Nothing in “Arcadia” sets the heart aflutter like iterated algorithms, the second law of thermodynamics, the history of English gardens and the discovery of esoteric historical documents. And only a zealous romantic like Tom Stoppard could write a comedic passion play with such wit, intelligence and technical jargon and, at the evening’s close, leave the audience weak in the knees.

If Stoppard weren’t so enamored with the stage, it would be easy to mistake him for a scientist, historical novelist or private eye. And although each of those professions requires an enthusiastic imagination, he is too much of a dreamer for any of them. “Arcadia” is an energetic mystery, history, and calculus lesson — all shoved into a time machine. It sounds like poetry and feels like a cautious love story.

“Arcadia,” which turned 10 years old last week, enjoys a spirited, if imperfect, belated birthday bash in the Branford common room this weekend. Directed by theater studies professor Toni Dorfman, the production, on one hand, is a bare-bones homage to Stoppard’s words; Dorfman uses only eight instruments to light the show, and a table and a handful of plain wooden chairs are the main elements of the set. On the other hand, with unabashedly extravagant and colorful period costumes, the show revives the radiant nature of its original production at the Royal National Theater in London a decade ago.

The play straddles two centuries from the same parlor on the Sidley Park estate in Derbyshire, England. Half of the play is set in 1809, and observes a pert, 13-year-old mathematical prodigy (Zoe Kazan ’05), who innocently disproves Newtonian physics and disrupts a few other forces of nature by exercising her freedom of lust — “the attraction that Newton left out.” The present-day scenes, coated with typical Stoppard irony, follow two rival historians played by Liz Meriwether ’04 and Patrick Knighton ’05 who try in vain to recreate those enchanting days of 1809.

The show is quintessential Stoppard, culling together many recurring elements from the playwright’s oeuvre. From “Artist Descending a Staircase,” it borrows a nonlinear structure, a mistrust of documents and records to explain the past, and a fear — or is it an illicit pleasure? — that individuals can easily delete the knowledge of today from the future of human memory. At the same time, “Arcadia” reasserts the honor and importance of historical investigation, however futile. Meriwether’s historian tells us, “It’s wanting to know that makes us matter.” The play also continues what “Rosencrantz and Guildenstern are Dead” began: Stoppard’s obsession with the undocumented borderlands of the literary canon. In “Arcadia,” the historians try to implicate Lord Byron in a murder plot at Sidley Park. Finally, as “The Real Inspector Hound,” among others, did, this production indulges Stoppard’s craving to see theater and memory overlap with real life. The play concludes with a surreal fusion — or at least, coexistence — of 1809 and the present.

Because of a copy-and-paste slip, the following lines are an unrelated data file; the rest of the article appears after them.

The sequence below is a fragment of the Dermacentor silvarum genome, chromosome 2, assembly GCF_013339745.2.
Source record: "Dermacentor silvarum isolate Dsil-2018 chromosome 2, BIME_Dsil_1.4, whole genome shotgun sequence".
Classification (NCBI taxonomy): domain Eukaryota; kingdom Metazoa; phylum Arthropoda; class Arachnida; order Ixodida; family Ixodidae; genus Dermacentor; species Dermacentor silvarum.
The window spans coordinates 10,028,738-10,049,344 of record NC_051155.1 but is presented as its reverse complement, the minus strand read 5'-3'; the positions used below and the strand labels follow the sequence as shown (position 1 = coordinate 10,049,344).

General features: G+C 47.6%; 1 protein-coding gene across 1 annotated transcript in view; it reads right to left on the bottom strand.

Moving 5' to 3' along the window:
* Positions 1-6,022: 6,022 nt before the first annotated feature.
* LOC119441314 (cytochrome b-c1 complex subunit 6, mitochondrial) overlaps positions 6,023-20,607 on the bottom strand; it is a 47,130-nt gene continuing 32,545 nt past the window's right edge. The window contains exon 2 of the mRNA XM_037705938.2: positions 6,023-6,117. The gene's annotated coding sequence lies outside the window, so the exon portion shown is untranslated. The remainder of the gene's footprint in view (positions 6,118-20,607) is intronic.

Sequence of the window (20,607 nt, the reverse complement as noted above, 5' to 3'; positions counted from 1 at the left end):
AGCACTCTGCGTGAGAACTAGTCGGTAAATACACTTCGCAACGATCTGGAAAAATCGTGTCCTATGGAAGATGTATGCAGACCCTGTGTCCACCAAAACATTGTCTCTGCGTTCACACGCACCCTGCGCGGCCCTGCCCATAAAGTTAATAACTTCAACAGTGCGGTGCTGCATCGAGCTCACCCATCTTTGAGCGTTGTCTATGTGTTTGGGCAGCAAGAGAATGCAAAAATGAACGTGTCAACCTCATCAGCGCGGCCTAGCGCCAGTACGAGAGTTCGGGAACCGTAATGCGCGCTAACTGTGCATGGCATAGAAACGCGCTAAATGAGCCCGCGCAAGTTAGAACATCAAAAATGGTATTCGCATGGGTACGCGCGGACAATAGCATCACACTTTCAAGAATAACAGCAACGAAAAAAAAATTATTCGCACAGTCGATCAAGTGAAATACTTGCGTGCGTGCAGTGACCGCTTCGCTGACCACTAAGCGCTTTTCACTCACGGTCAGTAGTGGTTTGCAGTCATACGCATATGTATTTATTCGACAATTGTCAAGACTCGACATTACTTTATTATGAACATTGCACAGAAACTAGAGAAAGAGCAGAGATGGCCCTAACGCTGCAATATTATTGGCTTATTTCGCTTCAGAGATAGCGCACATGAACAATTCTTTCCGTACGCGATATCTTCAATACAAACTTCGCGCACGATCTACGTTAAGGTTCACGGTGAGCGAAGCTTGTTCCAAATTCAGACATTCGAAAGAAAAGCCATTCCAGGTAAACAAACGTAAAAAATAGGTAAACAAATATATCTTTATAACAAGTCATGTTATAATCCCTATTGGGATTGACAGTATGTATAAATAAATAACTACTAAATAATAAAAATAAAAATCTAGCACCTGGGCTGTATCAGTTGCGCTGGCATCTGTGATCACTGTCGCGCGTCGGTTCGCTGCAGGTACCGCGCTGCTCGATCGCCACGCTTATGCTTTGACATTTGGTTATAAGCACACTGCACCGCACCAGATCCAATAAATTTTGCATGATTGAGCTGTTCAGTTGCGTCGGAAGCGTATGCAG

If “Arcadia” is heady, hilarious and challenging, by running over two-and-a-half hours, it’s also overwritten. There are a dozen characters when only about half really matter, and there are many relationships and strands of thought that are introduced and subsequently abandoned. When Stoppard unleashes, he’s bound to create clamor that confuses the central issues. As Meriwether’s assistant notes at one point: “There’s just too much bloody noise.”

Dorfman’s production is ably acted overall. Meriwhether is the best she’s been in recent memory, as an earthy, assertive intellectual. Natalia Payne ’03 as the self-righteous nineteenth-century Lady Croom, and Lisa Siciliano ’05 as a bubbly, contemporary 18-year-old, impressive in supporting roles. Other performances that start slowly come alive in time for the crucial scenes in the second act.

Kazan turns out a solid but timid performance in the difficult but pivotal role of Thomasina, the child wonder. Kazan’s wobbly ankles and rounded posture work well enough for the rebellious youth, but her sloppy physicality is incongruous with her tangible and unerring determination to pronounce every word as precisely as possible in her sporty British accent. If she doesn’t have too little passion to back up Thomasina’s tremendous talent, then she has too little indifference to underscore her effortless intellectual achievements.

But the biggest disappointment — or affirmation — of the evening is the realization that the Branford common room makes for a hideous theater. Aside from the noise pollution echoing from the basement lounge or outside through propped doors to the courtyard, the uncooperative April weather turns the common room into an icebox by the end of the first act. And although Dorfman attempts to use the courtyard to her advantage — by blocking some action on the stone pathways — too many Branfordians become distracting voyeurs and little is, or can be, done about it.

The space, the characters, and Stoppard’s style takes some getting used to, but the payoff at the end is worth the effort. Though nearly two centuries separate two lasting couples at the play’s end, the pairs are united in a waltz that highlights their kindred emotions, but irreconcilable conceptions of each other. As the lights slowly fade out on the couples, many insights rush to the brain, but none as forcefully as the fact that we’re erasing history as fast as we’re creating it, and all we can do is to keep on dancing.